By KAI HUGESSEN
The Outer Worlds is a brand new single-player RPG from Obsidian Entertainment.
Obsidian are the masterminds behind “KOTOR 2,” “Fallout: New Vegas,” and more. If none of these ring a bell, here it is in layman’s terms: they know their stuff, and have absolutely nailed it in “The Outer Worlds,” which released last month on PC, Xbox One and Playstation 4.
To start you off, the game flings you into a distant future, far from Earth and everything you know, the Halcyon System. Here, you find a government run by businesses, a corporate conglomerate known as The Board, who run every aspect of life in the colony, with one goal: profit.
The Outer Worlds lays its cards out from the beginning. A hilarious, character-driven sci-fi romp, that will take you across the solar system in a strikingly beautiful yet bleak dystopian future.
The game’s tutorial section, Emerald Vale, introduces you not only to the game’s mechanics, but also its setting, theme and messages. Within the first hours, you’re forced to learn about this world, and make a decision that would irreversibly change it. It’s not an easy choice either. You have to decide between cutting the power to a disease-ridden corporate town, filled with people who are just trying to get by in the only world they know, or to a scraggly but determined group of deserters, who have left the strict regiment of corporate life and roughed it out in the wild. People will be hurt whatever you chose, and the entire future of the Emerald Vale depends on your actions here.
It’s a shocking statement by the game, telling you that it’s not going to be black and white. The choices you make will have an impact, and they won’t be easy.
These choices are made all the more impactful by the personal connection brought on by your companions. Each is their own individual, with their own stories and views on you and the world. They’ll take note of your decisions and your relationship with them will change based on what you do. The poor mechanic from a frontier town may resent you for cutting it’s power, or a dock worker from the slums of one of the last free havens of Halcyon may get mad you sold out the settlement to the Board.
The way these characters interact with you is part of a fully-developed and fully in-depth dialogue system, where you can interact with almost anyone who won’t shoot you first. Speaking of shooting, included in this systematic package is an entire combat system. It’s decently done, and doesn’t feel lacking with a good selection of both ranged and melee weapons, but it pales compared to the dedication that was clearly put into the dialogue and skills features.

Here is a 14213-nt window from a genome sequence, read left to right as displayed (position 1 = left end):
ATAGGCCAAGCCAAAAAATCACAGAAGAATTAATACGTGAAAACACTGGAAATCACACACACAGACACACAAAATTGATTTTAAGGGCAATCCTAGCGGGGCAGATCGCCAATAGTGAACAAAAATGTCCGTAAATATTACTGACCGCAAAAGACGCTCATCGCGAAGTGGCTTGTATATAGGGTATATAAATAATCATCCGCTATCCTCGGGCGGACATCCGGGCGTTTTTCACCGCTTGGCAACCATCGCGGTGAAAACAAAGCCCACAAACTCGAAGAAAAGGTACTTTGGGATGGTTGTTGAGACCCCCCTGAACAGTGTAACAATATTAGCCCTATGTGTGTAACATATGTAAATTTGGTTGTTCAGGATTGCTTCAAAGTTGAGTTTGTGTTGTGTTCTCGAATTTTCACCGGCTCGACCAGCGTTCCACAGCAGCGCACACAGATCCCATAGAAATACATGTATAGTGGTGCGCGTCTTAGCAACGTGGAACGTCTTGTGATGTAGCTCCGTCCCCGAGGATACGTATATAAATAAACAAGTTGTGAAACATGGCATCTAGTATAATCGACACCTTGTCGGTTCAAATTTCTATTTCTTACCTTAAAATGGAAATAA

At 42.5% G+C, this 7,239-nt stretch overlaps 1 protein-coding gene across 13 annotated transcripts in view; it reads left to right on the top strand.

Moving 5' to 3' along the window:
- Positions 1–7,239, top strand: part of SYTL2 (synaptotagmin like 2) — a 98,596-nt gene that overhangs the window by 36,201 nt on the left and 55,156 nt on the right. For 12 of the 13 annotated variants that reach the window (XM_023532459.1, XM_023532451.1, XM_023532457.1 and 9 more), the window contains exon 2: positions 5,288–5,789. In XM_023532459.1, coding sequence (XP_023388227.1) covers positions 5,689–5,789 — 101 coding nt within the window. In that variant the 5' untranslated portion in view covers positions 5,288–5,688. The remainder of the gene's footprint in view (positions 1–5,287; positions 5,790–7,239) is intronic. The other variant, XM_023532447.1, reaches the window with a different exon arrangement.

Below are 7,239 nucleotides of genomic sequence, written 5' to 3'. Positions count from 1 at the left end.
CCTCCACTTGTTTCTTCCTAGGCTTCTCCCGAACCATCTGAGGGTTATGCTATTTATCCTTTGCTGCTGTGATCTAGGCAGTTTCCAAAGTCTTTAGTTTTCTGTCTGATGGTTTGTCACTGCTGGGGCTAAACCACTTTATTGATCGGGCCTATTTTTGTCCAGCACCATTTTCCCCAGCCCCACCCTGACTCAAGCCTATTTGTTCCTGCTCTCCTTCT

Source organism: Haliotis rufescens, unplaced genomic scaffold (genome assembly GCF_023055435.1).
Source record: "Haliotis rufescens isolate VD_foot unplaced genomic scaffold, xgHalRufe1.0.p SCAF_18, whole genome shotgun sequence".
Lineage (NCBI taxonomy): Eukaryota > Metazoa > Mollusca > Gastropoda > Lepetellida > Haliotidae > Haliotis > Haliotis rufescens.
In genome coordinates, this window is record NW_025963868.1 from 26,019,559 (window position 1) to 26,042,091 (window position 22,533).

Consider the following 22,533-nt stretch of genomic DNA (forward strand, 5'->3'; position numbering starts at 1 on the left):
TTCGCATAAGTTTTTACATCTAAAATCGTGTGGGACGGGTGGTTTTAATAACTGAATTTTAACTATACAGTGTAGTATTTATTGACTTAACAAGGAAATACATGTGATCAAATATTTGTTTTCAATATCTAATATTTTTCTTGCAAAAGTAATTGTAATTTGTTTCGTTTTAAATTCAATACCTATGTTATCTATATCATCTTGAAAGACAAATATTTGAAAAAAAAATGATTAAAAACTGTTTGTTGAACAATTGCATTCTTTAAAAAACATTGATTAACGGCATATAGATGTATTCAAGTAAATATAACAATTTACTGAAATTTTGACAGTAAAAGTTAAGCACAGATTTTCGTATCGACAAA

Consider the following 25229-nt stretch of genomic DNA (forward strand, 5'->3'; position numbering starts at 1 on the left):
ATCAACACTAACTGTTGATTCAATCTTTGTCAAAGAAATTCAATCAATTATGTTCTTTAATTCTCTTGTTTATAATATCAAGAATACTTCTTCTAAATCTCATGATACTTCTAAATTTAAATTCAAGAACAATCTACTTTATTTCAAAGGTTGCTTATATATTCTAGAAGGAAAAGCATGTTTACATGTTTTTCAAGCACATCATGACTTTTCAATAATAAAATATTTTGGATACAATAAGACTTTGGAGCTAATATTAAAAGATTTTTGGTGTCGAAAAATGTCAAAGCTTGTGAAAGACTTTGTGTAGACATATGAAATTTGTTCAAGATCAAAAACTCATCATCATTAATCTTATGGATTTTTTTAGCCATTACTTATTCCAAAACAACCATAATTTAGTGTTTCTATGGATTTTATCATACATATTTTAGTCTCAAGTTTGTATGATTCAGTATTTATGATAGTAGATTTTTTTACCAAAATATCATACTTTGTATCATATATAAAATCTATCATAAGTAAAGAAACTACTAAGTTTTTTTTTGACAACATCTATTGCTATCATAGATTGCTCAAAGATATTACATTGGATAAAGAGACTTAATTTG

There’s our segue into skills. There’s a decent variety of skills and perks you can take, to help you in and out of combat. For example, I was at one point, carrying hundreds of pounds worth of equipment through the industrial wasteland in the centre of Emerald Vale. It was slowing me down, and I had to slowly trek towards one of the two local settlements, terrified I’d be attacked. When I was attacked, I narrowly defeated my attackers, and leveled up, giving me the opportunity to boost my carrying capacity and make a break for society. Your companions get a taste of it too, with each having a relatively simple skill tree for you to develop and play with.
Skills are granted by leveling up with experience, which you gain from achieving quests and goals while adventuring about Halcyon. While you’ll usually only have one or two objectives relating to the main story at a time, there’s a huge variety of side missions available that reward you with money, items and the aformentioned experience.
And that, is the best way to describe the Outer Worlds. An experience. Trekking through the hot sulfur pools of a planet that was left to rot, or mingling among the elite of the colony’s wealthiest, the Outer Worlds will never stop being something.
You’ll always have something to do, somewhere to be or something new to explore. Even the moments away from it all, isolated and alone at the rough edges of the colony, there will be something. A stranded castaway or a pack of angry alien wildlife, the Outer Worlds will never stop giving you something to play with, or run from.